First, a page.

The 1915 Automobile Red Book show another alternative route to Stanwood from Silvana was on Norman Rd. Just across the river on Pioneer Way North of Silvana. 

Norman Rd. goes west through the Old town of Norman which was next to the Great Northern Tracks and it continues West till it connects to Marine Dr. Then North to Florence. I have found the town of Florence on some early maps of the Pacific Hwy. This route appears on maps of the late 1890s.

In 1923 North of Stanwood 92nd Ave NW on the Pioneer Hwy was bypassed and the road continued straight Northeast along the Railroad tracks to Conway.

In 1923 at Conway the Hwy curved to the right and connected to Main St as it turns into Conway Frontage Rd. and then crossed the freeway and connected to Cedardale Rd.

On August 23, 1927, the Marysville-Everett cutoff opens. This roadway (part of the Pacific Highway and later designated SR 529) shortens the distance between Marysville and Everett from nearly 11 miles to four miles, and marks a significant milestone for transportation in Snohomish County

The Pacific Highway ran North on Walnut St. in downtown Everett to Hwy 529/Pacific Hwy. Gala celebrations to mark the occasion were held in both cities, especially in Marysville, where the road will have the greatest impact.

The cutoff’s importance cannot be overstated. It didn’t improve travel just between Marysville and Everett. It also improved travel on the Pacific Highway between Seattle and points north -- for example, the cutoff reduced travel time by bus between Seattle and Bellingham from just over four hours to three and a half hours.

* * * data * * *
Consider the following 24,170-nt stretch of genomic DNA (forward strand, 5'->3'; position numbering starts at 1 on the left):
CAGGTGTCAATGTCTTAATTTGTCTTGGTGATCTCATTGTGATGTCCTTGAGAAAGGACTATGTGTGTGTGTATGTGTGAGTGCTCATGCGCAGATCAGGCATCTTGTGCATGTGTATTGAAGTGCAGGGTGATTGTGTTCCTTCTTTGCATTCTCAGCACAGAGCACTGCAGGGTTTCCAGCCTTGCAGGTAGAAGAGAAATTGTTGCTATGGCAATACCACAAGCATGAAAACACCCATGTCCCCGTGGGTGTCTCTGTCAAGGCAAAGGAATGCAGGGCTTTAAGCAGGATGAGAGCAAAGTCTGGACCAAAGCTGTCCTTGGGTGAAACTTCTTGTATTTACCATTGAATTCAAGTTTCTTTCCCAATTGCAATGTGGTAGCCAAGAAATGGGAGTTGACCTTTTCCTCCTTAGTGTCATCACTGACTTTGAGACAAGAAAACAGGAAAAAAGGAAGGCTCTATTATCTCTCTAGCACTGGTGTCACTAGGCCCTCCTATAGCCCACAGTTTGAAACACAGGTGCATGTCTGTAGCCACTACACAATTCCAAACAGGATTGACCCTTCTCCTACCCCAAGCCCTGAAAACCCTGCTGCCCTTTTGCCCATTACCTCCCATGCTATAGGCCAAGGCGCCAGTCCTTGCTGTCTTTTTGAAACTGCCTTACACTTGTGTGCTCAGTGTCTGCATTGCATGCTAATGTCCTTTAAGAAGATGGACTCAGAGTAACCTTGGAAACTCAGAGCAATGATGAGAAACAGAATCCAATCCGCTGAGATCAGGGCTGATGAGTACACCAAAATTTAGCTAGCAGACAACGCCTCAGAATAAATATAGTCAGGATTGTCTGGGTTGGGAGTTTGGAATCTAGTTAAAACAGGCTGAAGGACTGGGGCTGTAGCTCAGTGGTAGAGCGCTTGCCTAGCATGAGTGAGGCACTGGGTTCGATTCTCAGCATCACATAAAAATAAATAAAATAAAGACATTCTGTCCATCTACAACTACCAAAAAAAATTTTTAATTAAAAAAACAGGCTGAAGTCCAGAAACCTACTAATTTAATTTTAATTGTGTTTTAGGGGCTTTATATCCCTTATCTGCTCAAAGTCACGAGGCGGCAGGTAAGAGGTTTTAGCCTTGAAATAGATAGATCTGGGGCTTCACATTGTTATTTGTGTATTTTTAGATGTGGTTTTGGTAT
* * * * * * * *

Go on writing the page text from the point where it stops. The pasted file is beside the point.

The cutoff represented a milestone in the construction of good roads during the 1920s and was a tremendous economic benefit to Marysville as well -- new buildings were built, new businesses sprang up, traffic at existing businesses increased, and overall growth in the town accelerated, all thanks to the cutoff.

In the 1930s at E. Blackburn Rd. in Mt Vernon the hwy veered to the left onto 2nd St. and continued North into Mt Vernon as it does today.

In 1931 at East Stanwood the road continued on Pioneer Way North through East Stanwood and bypassed West Stanwood as it continued on to Conway.

In 1934 in Everett the Hwy went North on Broadway then went across the Snohomish river as it turns into Hwy 529 / Old Pacific Hwy and continued North into Marysville.

In 1934, a new alignment avoided East Stanwood-Stanwood altogether. From Hwy 530 / Smoky Point Blvd. the Hwy continued straight (this part is now gone) then veered to the left and went north across the river. 

The Hwy then continued North as it turns into Old Hwy 99 N. and then to Milltown Rd. It Crossed Milltown Rd. and connected to Bonneview Rd and then curved slightly and connected to Cedardale Rd. and continued North on Cedardale Rd. to meet up with the old road in Conway at exit 224. The road then went North on the Southbound lanes of I-5 into Mt Vernon.

In 1952 the Hwy at Smoky Point Blvd and 200th St. NE continued North on the I-5 roadway crossed the river and connected with Old Hwy 99 N

In 1954 the Marysville Cutoff added new Northbound and Southbound lanes. New bridges were constructed and the Ebey Slough bridge into Marysville was bypassed by the new Hwy bridge that became the Southbound lanes of Interstate 5 over Ebey Slough. 

This new alignment continued North from Everett toward Marysville on Hwy 529 and before crossing the river into Marysville on the old Ebey Slough bridge the Hwy turned to the left and onto the current southbound lanes of the I-5 roadway and continued North to just past 140th St. and then veered to the right and connected back to the Old Pacific Hwy / Smoky Point Blvd.